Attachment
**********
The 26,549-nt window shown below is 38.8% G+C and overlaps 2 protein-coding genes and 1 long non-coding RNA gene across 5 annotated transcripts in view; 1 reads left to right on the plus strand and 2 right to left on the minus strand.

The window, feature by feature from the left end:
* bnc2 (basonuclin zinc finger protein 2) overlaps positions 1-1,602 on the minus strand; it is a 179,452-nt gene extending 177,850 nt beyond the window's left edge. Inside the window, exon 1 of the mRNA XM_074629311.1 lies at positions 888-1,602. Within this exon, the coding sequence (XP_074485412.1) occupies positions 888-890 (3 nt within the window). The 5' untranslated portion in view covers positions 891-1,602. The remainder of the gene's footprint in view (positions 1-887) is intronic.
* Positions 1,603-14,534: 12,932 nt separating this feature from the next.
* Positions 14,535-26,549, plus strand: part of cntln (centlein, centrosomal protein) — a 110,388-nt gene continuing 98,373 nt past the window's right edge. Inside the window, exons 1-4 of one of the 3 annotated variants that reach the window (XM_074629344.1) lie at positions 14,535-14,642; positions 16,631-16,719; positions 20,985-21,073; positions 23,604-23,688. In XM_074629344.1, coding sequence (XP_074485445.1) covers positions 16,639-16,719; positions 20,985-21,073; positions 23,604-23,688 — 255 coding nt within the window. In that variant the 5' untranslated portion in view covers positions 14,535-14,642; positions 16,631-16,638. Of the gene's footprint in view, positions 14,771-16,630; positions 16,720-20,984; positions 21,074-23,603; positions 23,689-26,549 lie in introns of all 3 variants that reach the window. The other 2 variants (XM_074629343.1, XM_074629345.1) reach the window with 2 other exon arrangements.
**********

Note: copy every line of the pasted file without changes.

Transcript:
The 26,549-nt window shown below is 38.8% G+C and overlaps 2 protein-coding genes and 1 long non-coding RNA gene across 5 annotated transcripts in view; 1 reads left to right on the plus strand and 2 right to left on the minus strand.

The window, feature by feature from the left end:
* bnc2 (basonuclin zinc finger protein 2) overlaps positions 1-1,602 on the minus strand; it is a 179,452-nt gene extending 177,850 nt beyond the window's left edge. Inside the window, exon 1 of the mRNA XM_074629311.1 lies at positions 888-1,602. Within this exon, the coding sequence (XP_074485412.1) occupies positions 888-890 (3 nt within the window). The 5' untranslated portion in view covers positions 891-1,602. The remainder of the gene's footprint in view (positions 1-887) is intronic.
* Positions 1,603-14,534: 12,932 nt separating this feature from the next.
* Positions 14,535-26,549, plus strand: part of cntln (centlein, centrosomal protein) — a 110,388-nt gene continuing 98,373 nt past the window's right edge. Inside the window, exons 1-4 of one of the 3 annotated variants that reach the window (XM_074629344.1) lie at positions 14,535-14,642; positions 16,631-16,719; positions 20,985-21,073; positions 23,604-23,688. In XM_074629344.1, coding sequence (XP_074485445.1) covers positions 16,639-16,719; positions 20,985-21,073; positions 23,604-23,688 — 255 coding nt within the window. In that variant the 5' untranslated portion in view covers positions 14,535-14,642; positions 16,631-16,638. Of the gene's footprint in view, positions 14,771-16,630; positions 16,720-20,984; positions 21,074-23,603; positions 23,689-26,549 lie in introns of all 3 variants that reach the window. The other 2 variants (XM_074629343.1, XM_074629345.1) reach the window with 2 other exon arrangements.